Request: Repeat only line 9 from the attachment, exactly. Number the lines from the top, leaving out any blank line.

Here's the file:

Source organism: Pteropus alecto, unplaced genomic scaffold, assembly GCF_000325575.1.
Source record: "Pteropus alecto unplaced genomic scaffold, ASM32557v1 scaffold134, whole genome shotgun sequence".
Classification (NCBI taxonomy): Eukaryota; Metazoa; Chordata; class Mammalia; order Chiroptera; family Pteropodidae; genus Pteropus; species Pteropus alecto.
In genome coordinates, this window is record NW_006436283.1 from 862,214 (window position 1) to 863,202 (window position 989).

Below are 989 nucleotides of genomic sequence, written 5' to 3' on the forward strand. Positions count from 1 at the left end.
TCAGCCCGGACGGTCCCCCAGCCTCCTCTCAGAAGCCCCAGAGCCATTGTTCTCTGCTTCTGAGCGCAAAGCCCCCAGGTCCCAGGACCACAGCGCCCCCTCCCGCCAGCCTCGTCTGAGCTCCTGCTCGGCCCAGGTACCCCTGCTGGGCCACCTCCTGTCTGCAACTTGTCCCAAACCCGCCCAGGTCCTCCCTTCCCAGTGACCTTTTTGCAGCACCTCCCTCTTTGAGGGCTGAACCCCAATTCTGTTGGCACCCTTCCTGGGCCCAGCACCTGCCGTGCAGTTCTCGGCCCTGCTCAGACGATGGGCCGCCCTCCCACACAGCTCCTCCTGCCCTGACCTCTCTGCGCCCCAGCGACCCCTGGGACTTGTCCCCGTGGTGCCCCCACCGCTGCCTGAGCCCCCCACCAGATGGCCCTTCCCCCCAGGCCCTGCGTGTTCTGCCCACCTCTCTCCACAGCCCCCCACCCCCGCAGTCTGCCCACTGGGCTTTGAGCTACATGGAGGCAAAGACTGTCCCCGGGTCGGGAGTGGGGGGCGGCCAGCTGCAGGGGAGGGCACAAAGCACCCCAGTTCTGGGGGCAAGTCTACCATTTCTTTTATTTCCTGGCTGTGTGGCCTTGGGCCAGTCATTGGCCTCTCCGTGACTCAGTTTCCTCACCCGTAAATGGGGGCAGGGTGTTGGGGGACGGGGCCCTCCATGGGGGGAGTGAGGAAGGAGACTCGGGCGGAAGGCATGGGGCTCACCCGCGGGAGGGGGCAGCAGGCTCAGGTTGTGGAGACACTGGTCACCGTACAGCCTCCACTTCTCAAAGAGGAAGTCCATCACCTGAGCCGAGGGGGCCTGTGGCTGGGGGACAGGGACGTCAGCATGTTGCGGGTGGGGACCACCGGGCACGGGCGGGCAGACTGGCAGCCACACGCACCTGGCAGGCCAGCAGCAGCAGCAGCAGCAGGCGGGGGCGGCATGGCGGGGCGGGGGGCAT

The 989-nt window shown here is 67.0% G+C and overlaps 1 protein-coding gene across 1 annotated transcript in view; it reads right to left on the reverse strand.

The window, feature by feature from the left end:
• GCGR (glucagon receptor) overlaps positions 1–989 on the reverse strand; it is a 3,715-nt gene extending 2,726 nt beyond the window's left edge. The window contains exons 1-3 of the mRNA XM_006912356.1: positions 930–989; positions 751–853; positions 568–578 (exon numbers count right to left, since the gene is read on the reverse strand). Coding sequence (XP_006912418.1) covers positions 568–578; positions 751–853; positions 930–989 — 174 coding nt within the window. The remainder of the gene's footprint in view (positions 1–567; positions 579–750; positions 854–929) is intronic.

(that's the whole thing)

• GCGR (glucagon receptor) overlaps positions 1–989 on the reverse strand; it is a 3,715-nt gene extending 2,726 nt beyond the window's left edge. The window contains exons 1-3 of the mRNA XM_006912356.1: positions 930–989; positions 751–853; positions 568–578 (exon numbers count right to left, since the gene is read on the reverse strand). Coding sequence (XP_006912418.1) covers positions 568–578; positions 751–853; positions 930–989 — 174 coding nt within the window. The remainder of the gene's footprint in view (positions 1–567; positions 579–750; positions 854–929) is intronic.